Austin’s colony soon stimulated many others to follow, and the Mexican government continued to issue contracts for settlement through 1832. For a time, the state’s boundaries remained unified as colonists spread from the coast to the Old San Antonio Road and between the Lavaca and San Jacinto rivers.
Beginning in the 1820s, large groups from Tennessee and Arkansas emigrated to the state, followed soon after by settlers from Pennsylvania, Ohio, and Kentucky. This led to a period of rapid growth.
The municipality of Refugio was created in 1825, followed by Austin in 1827, Goliad around 1828, and Nacogdoches and Liberty in 1831. More families would soon follow from South Carolina and Georgia, migrating overland through Alabama and Mississippi to Texas, with others travelling by ship from New Orleans to Galveston and Indianola.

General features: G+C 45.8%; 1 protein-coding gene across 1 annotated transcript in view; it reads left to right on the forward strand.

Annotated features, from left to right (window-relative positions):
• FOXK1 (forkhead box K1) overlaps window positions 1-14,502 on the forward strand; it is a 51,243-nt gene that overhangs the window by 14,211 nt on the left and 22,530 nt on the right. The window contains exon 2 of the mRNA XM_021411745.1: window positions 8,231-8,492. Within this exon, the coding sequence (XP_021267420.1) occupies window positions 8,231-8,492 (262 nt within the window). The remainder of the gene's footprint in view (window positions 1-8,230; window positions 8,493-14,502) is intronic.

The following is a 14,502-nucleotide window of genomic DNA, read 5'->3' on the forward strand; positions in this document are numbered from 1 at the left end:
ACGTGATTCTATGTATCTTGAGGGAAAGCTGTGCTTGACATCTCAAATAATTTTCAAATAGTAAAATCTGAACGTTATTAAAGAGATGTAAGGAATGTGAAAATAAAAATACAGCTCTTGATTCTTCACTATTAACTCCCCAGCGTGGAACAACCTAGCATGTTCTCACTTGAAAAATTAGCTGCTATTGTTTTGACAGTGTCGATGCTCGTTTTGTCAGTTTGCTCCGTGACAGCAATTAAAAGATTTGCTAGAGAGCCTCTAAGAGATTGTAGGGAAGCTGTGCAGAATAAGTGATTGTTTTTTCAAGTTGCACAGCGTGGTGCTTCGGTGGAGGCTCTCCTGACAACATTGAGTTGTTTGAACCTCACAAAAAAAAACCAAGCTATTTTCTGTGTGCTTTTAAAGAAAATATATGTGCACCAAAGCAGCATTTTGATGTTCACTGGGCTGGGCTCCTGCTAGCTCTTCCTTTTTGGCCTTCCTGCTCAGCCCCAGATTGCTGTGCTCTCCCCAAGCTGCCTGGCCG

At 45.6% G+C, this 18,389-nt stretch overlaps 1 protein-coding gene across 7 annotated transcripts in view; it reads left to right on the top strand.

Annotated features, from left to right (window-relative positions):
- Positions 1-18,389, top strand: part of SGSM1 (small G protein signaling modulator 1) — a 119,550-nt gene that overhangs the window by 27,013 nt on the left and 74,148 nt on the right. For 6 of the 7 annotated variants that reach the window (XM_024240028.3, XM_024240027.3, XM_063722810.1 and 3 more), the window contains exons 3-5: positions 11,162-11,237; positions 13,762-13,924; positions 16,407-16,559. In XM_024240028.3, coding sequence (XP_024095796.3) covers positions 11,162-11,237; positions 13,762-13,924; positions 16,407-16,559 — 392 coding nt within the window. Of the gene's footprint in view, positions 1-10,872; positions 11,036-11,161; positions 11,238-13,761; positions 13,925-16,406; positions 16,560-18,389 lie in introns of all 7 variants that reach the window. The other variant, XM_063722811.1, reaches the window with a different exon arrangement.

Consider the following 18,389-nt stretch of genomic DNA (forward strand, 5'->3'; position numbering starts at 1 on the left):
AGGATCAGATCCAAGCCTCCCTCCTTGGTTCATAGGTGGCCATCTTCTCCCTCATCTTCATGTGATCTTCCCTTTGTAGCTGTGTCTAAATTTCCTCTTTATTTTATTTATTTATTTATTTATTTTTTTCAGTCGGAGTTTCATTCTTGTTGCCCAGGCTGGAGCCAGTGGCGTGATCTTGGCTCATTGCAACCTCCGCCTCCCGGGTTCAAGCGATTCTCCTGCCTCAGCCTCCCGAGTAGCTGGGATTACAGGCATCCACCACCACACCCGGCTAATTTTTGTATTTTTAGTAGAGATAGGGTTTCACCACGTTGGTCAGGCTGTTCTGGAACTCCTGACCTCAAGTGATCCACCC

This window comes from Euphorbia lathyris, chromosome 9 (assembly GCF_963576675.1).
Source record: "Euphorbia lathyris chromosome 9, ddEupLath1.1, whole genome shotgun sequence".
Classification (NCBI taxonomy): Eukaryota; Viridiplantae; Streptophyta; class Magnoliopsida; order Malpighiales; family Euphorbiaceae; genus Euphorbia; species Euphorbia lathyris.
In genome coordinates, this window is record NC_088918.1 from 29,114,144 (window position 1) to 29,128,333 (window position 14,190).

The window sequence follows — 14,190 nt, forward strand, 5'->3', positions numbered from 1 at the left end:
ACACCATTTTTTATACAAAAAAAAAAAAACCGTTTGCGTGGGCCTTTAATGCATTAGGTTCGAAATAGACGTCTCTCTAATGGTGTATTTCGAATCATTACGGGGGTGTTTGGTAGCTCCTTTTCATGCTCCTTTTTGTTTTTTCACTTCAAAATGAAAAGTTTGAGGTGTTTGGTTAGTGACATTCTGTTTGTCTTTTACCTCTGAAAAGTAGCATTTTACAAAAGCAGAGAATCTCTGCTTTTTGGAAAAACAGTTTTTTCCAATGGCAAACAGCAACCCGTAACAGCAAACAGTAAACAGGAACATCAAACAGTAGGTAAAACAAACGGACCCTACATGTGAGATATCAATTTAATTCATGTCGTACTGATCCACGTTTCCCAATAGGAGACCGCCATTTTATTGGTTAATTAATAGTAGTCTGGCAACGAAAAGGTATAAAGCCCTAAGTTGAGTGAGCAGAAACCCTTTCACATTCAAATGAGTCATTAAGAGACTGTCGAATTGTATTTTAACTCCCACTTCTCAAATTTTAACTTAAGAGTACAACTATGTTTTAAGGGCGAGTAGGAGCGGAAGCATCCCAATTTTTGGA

This settlement was not without cost – as more and more Americans made their way to the region, tensions between settlers and the mexican government grew ever greater. This ultimately boiled over in 1835 when, after nearly a decade of political conflict, colonists raised their weapons in armed revolution against the Mexican government.
Known as the Texas Revolution,it lasted from October 2, 1835 to April 21, 1836. The most famous confrontation of the war was the Battle of The Alamo. Ultimately, the revolution ended with victory for the colonists – four days before a decisive victory at San Jacinto, the Republic of Texas was officially founded.
By 1836, Americans residing in the state actively promoted statehood for Texas. To encourage immigration, the Republic of Texas offered colonization contracts beginning in 1841. After boundaries were defined and settled, Texas was accepted into the Union as the 28th state in 1845.